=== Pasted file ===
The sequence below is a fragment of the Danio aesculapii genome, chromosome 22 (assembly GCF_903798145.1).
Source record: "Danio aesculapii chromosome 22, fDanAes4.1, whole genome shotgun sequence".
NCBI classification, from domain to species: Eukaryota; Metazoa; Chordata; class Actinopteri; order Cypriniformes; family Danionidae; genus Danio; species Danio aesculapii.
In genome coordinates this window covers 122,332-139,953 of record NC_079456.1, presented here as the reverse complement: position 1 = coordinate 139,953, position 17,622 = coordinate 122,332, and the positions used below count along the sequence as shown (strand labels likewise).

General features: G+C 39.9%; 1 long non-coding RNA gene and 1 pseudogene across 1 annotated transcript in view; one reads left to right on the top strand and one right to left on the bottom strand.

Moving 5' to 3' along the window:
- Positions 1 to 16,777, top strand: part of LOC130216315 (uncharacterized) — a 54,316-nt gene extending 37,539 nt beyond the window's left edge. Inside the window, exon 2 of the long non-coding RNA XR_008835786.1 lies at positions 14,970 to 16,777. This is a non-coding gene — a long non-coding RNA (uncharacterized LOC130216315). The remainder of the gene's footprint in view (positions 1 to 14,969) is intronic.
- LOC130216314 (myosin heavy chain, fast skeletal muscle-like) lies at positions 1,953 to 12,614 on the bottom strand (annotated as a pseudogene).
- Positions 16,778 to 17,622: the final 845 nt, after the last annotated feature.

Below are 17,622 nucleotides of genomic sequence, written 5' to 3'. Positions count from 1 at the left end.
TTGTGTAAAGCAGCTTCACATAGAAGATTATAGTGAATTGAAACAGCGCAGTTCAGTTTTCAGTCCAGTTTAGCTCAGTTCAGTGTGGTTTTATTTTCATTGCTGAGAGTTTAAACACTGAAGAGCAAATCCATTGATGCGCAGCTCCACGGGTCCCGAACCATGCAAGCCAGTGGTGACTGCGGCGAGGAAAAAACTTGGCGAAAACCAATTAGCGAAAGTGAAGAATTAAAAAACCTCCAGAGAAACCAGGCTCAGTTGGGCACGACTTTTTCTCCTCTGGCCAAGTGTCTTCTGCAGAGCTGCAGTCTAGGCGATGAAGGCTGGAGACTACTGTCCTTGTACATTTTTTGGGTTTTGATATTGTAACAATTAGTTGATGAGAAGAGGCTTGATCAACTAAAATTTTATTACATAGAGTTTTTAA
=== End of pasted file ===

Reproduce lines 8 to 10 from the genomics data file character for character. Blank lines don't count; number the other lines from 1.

- LOC130216314 (myosin heavy chain, fast skeletal muscle-like) lies at positions 1,953 to 12,614 on the bottom strand (annotated as a pseudogene).
- Positions 16,778 to 17,622: the final 845 nt, after the last annotated feature.

Below are 17,622 nucleotides of genomic sequence, written 5' to 3'. Positions count from 1 at the left end.